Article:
It's sad, but not surprising, that cut flowers went the way of fresh food, turning what used to be a local enterprise into a $40 billion global network of industrial floriculture producing "factory flowers" every bit as uniform, unappetizing, and fake-looking as their gustatory counterparts.

But as Debra Prinzing explains in her new book The 50 Mile Bouquet: Seasonal, Local and Sustainable Flowers (St. Lynn's Press, $17.95), the "slow flower" movement is catching up to "slow food," bringing flowers back to local fields and, in season, into our homes. You see ample evidence of this already in the flowers sold at Whole Foods, Trader Joe's, and Sam's Club.

Amy Stewart, who wrote the foreword to this interesting book, is the author of Flower Confidential, the 2007 best-seller that examined the flower industry and changed the way many of us looked at those tulips at the Acme or the holiday centerpieces from — if you can find one — a local florist.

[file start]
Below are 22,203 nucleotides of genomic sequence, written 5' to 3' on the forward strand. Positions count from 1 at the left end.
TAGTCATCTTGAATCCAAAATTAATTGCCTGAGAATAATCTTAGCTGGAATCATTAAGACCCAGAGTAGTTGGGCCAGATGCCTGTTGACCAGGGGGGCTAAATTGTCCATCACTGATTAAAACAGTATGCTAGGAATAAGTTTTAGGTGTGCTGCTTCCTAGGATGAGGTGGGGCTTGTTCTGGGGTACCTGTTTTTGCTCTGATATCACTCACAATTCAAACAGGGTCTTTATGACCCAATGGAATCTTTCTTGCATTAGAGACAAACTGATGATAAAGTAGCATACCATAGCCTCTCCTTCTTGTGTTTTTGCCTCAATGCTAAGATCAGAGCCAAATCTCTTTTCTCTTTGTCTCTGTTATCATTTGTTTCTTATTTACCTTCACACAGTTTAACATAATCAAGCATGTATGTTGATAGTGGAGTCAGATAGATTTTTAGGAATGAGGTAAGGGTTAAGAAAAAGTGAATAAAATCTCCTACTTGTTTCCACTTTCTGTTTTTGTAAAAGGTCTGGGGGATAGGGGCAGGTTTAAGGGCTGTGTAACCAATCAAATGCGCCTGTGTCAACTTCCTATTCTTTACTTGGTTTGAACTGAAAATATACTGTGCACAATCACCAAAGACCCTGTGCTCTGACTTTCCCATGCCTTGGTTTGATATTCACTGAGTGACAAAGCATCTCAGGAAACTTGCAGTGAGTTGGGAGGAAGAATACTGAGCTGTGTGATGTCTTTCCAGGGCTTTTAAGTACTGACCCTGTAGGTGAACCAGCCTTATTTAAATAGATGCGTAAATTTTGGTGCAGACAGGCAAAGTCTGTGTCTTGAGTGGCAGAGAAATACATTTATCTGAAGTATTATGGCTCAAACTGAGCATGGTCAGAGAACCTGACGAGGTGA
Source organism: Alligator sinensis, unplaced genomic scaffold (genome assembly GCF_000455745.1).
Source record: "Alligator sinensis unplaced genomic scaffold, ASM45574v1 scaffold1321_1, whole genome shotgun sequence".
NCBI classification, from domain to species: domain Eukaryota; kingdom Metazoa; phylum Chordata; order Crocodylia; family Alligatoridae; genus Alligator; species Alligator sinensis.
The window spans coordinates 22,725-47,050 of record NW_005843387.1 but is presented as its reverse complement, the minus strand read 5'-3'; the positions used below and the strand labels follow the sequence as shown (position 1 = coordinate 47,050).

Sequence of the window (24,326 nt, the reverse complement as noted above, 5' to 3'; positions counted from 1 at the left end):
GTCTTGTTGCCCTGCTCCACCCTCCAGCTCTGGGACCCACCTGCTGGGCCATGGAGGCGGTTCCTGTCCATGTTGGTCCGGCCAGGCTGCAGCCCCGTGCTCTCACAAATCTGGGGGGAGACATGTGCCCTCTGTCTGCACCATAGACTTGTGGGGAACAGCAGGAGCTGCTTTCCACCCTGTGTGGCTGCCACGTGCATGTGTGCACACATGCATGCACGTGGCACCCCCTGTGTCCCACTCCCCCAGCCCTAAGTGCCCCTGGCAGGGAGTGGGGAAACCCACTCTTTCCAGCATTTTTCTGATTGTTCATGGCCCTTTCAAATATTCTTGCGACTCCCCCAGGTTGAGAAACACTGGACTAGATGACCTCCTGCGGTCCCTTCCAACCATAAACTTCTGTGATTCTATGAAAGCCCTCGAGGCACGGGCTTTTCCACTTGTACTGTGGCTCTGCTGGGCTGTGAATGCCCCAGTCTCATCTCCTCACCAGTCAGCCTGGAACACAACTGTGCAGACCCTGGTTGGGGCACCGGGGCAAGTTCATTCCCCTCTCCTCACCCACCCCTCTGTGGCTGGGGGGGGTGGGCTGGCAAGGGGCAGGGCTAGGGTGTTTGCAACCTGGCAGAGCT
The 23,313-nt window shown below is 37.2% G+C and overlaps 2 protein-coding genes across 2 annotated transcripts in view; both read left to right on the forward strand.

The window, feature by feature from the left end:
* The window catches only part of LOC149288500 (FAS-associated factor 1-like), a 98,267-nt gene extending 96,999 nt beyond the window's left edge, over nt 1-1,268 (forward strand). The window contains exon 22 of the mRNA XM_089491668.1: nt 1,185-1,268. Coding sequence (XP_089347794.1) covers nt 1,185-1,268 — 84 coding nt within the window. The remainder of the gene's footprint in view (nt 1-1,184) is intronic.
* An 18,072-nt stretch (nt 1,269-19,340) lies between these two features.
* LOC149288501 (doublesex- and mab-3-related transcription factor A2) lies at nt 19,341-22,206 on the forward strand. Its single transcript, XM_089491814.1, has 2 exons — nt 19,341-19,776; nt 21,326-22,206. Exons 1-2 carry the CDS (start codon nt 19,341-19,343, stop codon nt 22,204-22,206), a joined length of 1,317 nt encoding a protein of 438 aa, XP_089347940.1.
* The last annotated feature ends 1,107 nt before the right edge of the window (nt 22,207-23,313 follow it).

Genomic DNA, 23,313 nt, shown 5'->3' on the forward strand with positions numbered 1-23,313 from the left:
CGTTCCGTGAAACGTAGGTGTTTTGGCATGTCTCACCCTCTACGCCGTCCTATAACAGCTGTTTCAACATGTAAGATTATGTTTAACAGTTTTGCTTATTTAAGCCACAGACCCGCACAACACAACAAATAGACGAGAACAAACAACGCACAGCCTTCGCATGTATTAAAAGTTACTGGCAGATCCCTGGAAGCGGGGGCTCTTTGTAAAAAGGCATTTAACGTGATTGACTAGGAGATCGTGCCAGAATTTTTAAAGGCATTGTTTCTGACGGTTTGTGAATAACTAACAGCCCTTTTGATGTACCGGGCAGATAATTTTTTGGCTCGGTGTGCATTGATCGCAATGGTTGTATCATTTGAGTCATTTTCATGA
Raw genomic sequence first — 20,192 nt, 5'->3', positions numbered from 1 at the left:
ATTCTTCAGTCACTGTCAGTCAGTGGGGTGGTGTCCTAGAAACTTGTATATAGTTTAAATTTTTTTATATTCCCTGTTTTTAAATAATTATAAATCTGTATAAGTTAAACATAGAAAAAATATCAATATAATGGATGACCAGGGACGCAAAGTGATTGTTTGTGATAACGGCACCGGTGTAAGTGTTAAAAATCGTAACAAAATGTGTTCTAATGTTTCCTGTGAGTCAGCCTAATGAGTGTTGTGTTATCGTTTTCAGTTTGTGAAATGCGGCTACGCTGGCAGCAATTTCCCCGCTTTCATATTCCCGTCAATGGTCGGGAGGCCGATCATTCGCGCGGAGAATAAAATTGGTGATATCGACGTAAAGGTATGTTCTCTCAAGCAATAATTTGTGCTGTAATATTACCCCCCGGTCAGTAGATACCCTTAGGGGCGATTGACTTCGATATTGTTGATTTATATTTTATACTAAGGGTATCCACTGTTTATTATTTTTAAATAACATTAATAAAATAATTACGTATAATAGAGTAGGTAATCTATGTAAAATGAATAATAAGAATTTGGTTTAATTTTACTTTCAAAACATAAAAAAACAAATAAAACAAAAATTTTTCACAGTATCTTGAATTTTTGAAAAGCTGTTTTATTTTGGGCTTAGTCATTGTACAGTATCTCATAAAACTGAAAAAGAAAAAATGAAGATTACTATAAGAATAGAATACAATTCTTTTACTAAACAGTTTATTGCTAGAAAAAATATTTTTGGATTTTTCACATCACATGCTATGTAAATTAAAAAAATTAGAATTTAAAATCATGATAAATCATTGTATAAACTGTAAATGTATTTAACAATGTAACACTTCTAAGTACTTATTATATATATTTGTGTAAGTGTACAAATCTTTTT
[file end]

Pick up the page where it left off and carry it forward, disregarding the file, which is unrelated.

Jennie Love of Love 'n Fresh Flowers in Mount Airy, whom I've written about, is mentioned here. She's joined by flower buyers for supermarkets, farmer's market vendors, creative DIYers and others, including Diane Szukovathy of Jello Mold Farm outside Seattle. She and her husband, David Westphall, sell "uncommon" cut flowers, such as cardoons, crabapple, false indigo, and globe thistle in warm seasons, along with winter-blooming camellia, witch hazel and willow.

The couple, Prinzing writes, bring "passion, playfulness and a sustainable business philosophy" to their work.

Prinzing, of Seattle, is the author of five other garden books. She worked on this one with photographer David E. Perry, whose images remind us that there's nothing quite like an organically grown flower. It's beautiful, and it's perfectly fine to touch it — with abandon.

Just like meat, vegetables, and fish, fresh, local flowers are a great idea.

— Virginia A. Smith